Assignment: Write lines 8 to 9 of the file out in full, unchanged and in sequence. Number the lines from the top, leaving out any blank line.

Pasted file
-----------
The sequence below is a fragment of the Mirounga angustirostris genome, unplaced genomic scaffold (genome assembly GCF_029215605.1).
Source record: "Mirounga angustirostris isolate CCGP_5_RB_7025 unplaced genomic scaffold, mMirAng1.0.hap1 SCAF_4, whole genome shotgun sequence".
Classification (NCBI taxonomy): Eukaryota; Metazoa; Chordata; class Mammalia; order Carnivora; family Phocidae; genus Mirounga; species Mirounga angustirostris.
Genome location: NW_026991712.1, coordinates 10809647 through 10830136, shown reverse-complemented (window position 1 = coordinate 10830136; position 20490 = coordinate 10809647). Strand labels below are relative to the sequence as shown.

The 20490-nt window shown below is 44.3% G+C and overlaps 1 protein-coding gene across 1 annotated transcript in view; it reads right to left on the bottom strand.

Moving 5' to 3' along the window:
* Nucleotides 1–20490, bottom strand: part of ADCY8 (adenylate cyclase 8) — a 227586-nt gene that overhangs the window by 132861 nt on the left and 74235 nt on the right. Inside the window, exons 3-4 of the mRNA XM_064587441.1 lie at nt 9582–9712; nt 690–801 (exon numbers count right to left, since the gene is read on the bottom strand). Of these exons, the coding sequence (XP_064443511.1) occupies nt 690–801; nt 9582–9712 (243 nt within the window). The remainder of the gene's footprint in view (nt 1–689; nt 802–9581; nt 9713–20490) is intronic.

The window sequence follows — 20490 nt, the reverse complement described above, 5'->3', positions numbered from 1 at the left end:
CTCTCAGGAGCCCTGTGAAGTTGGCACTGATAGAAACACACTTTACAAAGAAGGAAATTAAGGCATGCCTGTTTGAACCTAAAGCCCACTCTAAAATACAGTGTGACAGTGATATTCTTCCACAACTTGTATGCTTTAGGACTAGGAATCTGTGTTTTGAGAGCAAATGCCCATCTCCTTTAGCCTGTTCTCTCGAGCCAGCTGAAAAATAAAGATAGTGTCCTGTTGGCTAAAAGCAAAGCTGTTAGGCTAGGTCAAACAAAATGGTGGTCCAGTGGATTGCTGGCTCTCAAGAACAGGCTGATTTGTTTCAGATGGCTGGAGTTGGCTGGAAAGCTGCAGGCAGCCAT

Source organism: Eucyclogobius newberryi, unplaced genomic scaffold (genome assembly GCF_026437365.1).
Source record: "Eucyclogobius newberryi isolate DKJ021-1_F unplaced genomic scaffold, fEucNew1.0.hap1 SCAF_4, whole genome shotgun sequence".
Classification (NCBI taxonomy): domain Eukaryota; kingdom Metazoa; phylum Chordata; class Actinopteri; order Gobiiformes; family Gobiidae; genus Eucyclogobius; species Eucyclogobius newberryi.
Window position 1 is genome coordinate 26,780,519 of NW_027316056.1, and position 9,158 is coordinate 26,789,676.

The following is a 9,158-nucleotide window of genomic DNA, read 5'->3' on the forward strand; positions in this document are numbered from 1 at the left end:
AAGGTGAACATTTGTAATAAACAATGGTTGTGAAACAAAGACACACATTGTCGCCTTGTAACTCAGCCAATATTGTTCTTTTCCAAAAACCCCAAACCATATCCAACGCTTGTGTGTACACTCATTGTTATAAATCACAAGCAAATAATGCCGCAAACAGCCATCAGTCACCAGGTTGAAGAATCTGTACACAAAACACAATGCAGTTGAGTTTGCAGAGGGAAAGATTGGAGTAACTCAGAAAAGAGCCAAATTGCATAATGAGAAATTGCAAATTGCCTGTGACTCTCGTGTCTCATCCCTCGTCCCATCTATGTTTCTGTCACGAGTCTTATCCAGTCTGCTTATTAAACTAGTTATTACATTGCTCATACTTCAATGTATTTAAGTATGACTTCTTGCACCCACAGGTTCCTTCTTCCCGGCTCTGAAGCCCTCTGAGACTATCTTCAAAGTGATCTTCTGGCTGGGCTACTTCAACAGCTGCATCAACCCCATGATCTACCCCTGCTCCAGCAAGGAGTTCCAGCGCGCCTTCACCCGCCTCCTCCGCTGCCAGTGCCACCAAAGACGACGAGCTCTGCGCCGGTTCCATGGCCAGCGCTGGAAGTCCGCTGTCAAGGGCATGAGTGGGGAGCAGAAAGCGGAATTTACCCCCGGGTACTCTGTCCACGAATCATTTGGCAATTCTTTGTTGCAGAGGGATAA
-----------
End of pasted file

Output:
The window sequence follows — 20490 nt, the reverse complement described above, 5'->3', positions numbered from 1 at the left end:
CTCTCAGGAGCCCTGTGAAGTTGGCACTGATAGAAACACACTTTACAAAGAAGGAAATTAAGGCATGCCTGTTTGAACCTAAAGCCCACTCTAAAATACAGTGTGACAGTGATATTCTTCCACAACTTGTATGCTTTAGGACTAGGAATCTGTGTTTTGAGAGCAAATGCCCATCTCCTTTAGCCTGTTCTCTCGAGCCAGCTGAAAAATAAAGATAGTGTCCTGTTGGCTAAAAGCAAAGCTGTTAGGCTAGGTCAAACAAAATGGTGGTCCAGTGGATTGCTGGCTCTCAAGAACAGGCTGATTTGTTTCAGATGGCTGGAGTTGGCTGGAAAGCTGCAGGCAGCCAT